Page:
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Textiles Intelligence

Drive to circularity in textiles and apparel gathers pace

Efforts to develop recycling and material separation technologies are starting to bear fruit.

13th May 2021

Innovation in Textiles
 |  United Kingdom


Report summary

The drive to circularity and the creation of circular economies in the textile and apparel supply chain is gathering pace as efforts to develop recycling and material separation technologies start to bear fruit. At the same time, there is greater awareness among consumers—especially those in younger age groups—of the dangers to the planet posed by the generation and disposal of waste and the need to take urgent action to address these issues.

One of the long-standing barriers to the recycling of textiles and clothing has been the problem of separating waste textile materials economically and using those materials in new products without a loss of quality or deterioration of physical properties.

However, this is now changing as a result of technological developments and the emergence of commercially viable solutions. The need to address the problem of waste has become more pressing with the boom in fast fashion, and brands are under pressure to take responsibility for their actions.

In Finland, Infinited Fiber Company has developed a "circular fibre regeneration technology" which turns cellulose-based raw materials—ranging from cotton-rich textiles to rice, wheat straw and even used cardboard—into a premium textile fibre called Infinna which is said to have the natural, soft look and feel of cotton.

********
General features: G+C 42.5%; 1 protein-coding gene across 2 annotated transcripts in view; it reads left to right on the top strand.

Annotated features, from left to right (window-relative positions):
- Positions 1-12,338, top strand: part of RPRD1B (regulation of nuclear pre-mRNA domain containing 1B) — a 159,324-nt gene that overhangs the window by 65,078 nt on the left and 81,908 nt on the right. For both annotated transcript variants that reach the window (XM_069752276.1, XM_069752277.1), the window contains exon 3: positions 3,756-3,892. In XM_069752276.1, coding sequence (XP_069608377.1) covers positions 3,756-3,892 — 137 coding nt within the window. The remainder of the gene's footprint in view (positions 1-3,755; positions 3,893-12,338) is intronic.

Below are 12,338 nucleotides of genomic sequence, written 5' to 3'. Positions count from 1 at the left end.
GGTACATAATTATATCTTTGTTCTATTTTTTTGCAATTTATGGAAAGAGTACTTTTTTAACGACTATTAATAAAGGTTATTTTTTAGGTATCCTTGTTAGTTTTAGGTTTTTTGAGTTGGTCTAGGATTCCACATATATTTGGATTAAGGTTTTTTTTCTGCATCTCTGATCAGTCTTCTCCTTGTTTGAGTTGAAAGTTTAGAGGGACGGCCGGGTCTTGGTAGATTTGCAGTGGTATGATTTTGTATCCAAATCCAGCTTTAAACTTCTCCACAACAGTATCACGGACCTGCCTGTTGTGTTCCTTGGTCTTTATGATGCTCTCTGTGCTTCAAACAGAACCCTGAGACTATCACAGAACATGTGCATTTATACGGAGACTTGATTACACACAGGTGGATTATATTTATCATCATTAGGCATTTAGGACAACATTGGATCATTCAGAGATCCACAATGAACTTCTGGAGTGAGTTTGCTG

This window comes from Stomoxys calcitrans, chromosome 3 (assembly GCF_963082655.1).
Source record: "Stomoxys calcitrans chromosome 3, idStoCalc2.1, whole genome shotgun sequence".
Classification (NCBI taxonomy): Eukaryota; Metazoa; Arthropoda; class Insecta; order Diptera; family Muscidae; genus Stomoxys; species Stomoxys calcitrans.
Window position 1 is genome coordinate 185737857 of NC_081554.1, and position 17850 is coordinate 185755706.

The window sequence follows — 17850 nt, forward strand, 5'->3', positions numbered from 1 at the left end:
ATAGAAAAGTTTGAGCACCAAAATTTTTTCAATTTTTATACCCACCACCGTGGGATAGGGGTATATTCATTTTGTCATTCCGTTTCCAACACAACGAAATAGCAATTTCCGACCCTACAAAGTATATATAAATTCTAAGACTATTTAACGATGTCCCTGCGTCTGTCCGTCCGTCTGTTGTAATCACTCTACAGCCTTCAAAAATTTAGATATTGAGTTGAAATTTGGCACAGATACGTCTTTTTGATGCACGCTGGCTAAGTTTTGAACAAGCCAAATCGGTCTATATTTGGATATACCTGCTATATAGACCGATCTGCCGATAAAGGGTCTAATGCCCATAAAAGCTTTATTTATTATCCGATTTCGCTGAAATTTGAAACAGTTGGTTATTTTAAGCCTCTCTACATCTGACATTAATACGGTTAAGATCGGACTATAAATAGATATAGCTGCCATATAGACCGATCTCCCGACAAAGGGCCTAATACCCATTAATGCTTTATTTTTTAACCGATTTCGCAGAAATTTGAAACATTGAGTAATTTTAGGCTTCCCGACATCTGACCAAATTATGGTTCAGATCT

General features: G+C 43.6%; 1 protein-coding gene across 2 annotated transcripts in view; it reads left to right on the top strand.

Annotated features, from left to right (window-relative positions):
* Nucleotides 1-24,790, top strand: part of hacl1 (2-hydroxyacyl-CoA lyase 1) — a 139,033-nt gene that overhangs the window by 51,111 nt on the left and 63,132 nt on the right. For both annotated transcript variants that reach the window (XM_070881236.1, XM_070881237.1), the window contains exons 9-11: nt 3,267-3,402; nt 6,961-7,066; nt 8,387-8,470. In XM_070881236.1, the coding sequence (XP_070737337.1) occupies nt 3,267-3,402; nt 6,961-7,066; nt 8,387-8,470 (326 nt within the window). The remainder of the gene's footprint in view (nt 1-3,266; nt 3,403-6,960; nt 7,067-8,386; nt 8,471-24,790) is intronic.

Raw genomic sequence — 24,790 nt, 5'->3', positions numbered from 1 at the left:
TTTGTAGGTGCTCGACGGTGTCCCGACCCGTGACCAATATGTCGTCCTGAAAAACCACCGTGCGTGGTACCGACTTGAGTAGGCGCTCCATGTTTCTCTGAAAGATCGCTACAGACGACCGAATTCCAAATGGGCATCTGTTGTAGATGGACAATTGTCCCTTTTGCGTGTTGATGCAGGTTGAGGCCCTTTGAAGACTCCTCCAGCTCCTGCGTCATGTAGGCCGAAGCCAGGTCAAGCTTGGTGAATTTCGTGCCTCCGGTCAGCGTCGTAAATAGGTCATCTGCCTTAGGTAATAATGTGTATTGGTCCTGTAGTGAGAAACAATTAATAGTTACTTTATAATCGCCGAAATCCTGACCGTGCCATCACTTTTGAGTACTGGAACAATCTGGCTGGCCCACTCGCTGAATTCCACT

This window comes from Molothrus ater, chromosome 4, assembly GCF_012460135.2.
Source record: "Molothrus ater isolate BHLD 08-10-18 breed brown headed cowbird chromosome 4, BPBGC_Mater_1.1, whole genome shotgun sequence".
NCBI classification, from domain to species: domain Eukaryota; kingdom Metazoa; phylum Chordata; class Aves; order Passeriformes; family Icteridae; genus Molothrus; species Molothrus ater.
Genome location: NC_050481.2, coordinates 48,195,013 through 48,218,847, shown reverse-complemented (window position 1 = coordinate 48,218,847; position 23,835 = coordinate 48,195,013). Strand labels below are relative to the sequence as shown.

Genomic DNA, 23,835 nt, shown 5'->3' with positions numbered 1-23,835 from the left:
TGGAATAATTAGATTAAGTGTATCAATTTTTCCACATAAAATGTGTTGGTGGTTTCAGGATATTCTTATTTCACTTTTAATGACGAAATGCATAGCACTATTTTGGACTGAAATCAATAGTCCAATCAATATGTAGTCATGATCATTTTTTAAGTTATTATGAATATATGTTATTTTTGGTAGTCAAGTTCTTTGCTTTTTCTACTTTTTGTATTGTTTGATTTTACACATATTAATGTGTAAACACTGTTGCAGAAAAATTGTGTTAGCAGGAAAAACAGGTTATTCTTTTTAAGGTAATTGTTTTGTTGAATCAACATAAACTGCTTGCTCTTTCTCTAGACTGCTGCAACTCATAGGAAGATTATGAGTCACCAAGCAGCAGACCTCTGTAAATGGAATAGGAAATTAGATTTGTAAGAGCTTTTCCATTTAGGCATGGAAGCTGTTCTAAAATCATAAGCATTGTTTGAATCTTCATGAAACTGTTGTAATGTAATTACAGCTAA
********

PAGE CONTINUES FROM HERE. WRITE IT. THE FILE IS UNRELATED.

The technology offers a dual solution which captures waste and reduces the industry's burden on limited natural resources. The company is negotiating agreements with several global fashion and textile brands to secure markets for the entire output of the plant for several years. It believes that the agreements will be in place before the end of 2021.

In the USA, meanwhile, ReCircled is working with scientists and engineers to design and develop the first system which will be capable of disassembling clothing, shoes and accessories at scale using robotics, optical scanning and laser cutters and it hopes to have the first system operational in early 2022.

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'Editorial: The drive to circularity in the textile and apparel supply chain gathers pace'

Publisher: Textiles Intelligence

8 pages, published in April 2021 

Report price: Euro 275.00; US$ 365.00 

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